Silver medal for USA Luge in team relay as Beijing dress rehearsal concludes
by Sandy Caligiore
Above: Chris Mazdzer, Tucker West, Ashley Farquharson and Jayson Terdiman celebrate their silver medal in Yanqing, China on November 21, 2021
YANQING, China – After winning a silver medal in the season-opening World Cup team relay Sunday, it will be a happy American luge team that boards the charter flight Monday out of Beijing.
The event, that featured USA Luge athletes Ashley Farquharson and Tucker West in singles, and the doubles team of Chris Mazdzer and Jayson Terdiman, finished a nearly three-week stay at the 2022 Olympic site, marking the end of the pre-Olympic test races.
“I had a great relay today. It was my second relay ever and definitely a lot of fun,” said Farquharson, of Park City, Utah, in picking up her first career World Cup medal. “That third run was the best of the day for me so it was very cool.”
After hitting the touch pad at the end of the track, Farquharson turned the race over to West. The Ridgefield, Conn. slider has the quickest reaction time on the tour and displayed it at the Yanqing National Sliding Center.
“It was two weeks of learning (the course),” added West, a two-time Olympian. “We came here thinking something else about the track. We thought it would be kind of a gliding track but it turned out not to be, so it was a lot of learning at first, but in the team relay we worked together to figure out the lines down the track, and ultimately, our three sleds put down three great runs and it paid off for us.”
Farquharson, of Park City, Utah, began the day with an eighth-place finish in the Eberspacher World Cup singles race and achieved a portion of Tier B Olympic qualification. Another top eight would complete the tier. The result also tied her best World Cup (two run) singles result in her young career.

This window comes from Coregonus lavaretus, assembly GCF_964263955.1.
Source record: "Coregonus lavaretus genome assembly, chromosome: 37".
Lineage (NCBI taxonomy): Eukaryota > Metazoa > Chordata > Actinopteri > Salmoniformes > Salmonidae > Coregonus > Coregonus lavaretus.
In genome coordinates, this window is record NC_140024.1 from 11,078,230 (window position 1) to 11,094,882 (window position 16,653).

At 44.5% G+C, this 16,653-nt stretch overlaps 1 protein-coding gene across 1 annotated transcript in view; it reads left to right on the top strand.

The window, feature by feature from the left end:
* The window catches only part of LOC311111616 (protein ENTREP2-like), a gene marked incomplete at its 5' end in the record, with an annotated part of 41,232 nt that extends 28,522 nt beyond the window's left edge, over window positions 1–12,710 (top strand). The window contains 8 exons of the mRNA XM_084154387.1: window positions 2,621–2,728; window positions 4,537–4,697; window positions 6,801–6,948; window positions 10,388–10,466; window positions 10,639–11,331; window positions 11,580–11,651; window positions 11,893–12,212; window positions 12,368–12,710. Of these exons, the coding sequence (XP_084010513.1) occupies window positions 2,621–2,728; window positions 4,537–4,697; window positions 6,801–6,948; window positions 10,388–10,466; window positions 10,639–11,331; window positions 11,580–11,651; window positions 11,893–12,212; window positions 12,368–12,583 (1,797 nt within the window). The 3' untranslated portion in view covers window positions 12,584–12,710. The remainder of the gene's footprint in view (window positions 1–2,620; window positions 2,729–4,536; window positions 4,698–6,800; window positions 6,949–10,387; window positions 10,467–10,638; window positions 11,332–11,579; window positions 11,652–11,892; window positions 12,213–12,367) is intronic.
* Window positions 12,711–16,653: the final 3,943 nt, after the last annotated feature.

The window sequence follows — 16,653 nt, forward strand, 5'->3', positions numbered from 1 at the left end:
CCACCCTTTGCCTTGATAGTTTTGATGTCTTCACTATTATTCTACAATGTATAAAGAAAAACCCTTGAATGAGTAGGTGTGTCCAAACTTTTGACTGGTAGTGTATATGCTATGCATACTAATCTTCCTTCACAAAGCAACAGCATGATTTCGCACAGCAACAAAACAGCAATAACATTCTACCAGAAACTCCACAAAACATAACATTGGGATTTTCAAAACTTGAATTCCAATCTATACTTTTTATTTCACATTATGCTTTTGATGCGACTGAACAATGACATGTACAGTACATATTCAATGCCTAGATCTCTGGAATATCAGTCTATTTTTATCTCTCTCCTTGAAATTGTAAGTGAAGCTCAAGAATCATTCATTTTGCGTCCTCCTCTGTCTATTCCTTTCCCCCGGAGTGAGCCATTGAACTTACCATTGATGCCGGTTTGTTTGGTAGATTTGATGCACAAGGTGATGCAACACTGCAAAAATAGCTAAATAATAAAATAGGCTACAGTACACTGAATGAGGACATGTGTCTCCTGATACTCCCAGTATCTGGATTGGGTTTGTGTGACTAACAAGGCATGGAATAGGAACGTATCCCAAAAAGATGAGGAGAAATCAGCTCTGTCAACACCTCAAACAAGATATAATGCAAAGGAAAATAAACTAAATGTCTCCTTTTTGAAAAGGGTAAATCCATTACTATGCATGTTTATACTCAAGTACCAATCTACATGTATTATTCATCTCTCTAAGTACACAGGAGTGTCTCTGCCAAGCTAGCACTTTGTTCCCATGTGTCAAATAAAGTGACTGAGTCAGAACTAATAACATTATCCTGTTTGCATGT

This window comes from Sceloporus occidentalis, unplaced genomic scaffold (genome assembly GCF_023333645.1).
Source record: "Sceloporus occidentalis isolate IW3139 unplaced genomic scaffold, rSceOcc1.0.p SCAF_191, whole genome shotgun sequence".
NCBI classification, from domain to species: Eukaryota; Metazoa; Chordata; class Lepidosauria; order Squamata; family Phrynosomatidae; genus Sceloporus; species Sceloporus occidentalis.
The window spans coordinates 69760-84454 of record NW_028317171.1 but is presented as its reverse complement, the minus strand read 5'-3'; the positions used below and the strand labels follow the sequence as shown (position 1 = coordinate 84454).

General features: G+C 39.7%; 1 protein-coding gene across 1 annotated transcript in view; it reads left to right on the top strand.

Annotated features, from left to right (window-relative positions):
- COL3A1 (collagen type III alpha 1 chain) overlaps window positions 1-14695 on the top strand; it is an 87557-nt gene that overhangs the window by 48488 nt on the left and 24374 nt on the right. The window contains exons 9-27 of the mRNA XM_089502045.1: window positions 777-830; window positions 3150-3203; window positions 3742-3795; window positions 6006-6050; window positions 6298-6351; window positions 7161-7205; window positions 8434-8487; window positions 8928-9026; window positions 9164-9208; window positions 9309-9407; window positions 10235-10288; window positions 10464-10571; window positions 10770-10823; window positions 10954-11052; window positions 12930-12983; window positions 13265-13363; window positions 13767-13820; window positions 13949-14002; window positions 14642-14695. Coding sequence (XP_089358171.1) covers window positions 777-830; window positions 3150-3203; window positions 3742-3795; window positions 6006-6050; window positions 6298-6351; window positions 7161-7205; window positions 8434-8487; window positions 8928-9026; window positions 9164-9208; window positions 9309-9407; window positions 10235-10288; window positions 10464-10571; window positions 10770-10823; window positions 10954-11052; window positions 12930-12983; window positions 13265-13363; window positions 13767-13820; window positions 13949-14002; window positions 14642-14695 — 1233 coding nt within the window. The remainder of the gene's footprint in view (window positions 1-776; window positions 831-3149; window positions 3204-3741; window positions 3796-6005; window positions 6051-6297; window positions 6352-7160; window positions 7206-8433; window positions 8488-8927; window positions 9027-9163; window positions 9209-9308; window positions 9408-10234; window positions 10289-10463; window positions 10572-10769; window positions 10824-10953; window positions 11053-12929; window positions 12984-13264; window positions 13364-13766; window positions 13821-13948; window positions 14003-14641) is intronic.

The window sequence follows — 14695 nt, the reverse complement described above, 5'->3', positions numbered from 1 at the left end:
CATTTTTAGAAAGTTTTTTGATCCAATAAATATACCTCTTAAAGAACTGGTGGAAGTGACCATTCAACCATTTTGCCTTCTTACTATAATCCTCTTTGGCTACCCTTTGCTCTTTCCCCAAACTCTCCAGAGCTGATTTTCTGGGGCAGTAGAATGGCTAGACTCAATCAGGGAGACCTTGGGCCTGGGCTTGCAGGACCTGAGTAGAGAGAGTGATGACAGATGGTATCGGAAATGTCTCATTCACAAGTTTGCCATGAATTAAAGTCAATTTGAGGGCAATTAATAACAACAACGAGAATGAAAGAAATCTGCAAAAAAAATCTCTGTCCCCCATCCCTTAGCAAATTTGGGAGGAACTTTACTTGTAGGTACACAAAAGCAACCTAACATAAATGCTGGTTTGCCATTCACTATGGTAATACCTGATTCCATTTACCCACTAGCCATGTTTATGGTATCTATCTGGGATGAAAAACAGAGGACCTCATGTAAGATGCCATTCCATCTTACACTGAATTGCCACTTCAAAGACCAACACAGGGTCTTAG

The topsy-turvy nature of this discipline was never more evident than on Sunday when four of the 14 teams did not finish, including weekly contender, Russia. That rate of attrition did not include Germany, but for all intents and purposes, it did.
The best nation, historically in the team relay, appeared to be headed toward yet another victory when Saturday’s doubles winners, Toni Eggert and Sascha Benecken, gave up a significant lead and crashed late in the run. They barely had enough momentum to hit the touch pad and complete their race. In a flash, the Germans went from first to worst and solidified the Austrian victory, followed by the U.S. and Italy.
All three medal-winning countries had completed their efforts and were in the leaders’ box helplessly awaiting the three German sleds and their inevitable gold medal, based on their accumulating margin. What followed, however, was shock and awe - shock at watching the uncharacteristic German demise, and awe at their own racing.
The winners clocked a time of 3 minutes, 06.953 seconds to finish 0.375 in front of the Americans. The Italian quartet was merely 0.003 behind the U.S. Drilling deeper, the doubles team of Thomas Steu and Lorenz Koeller won this team relay for Austria covering the problems encountered by singles teammates Madeleine Egle and 2018 Olympic champion David Gleirscher.
The U.S. effort was much-needed for Mazdzer and Terdiman, who have been stymied this fall by Mazdzer’s broken foot which limited their pre-season sliding together on a brand-new sled. Mazdzer, the Pyeongchang Olympic silver medalist, did not qualify in World Cup singles, and together, he and Terdiman, a double Olympian, did not make it to the World Cup doubles through the Nations Cup qualifier.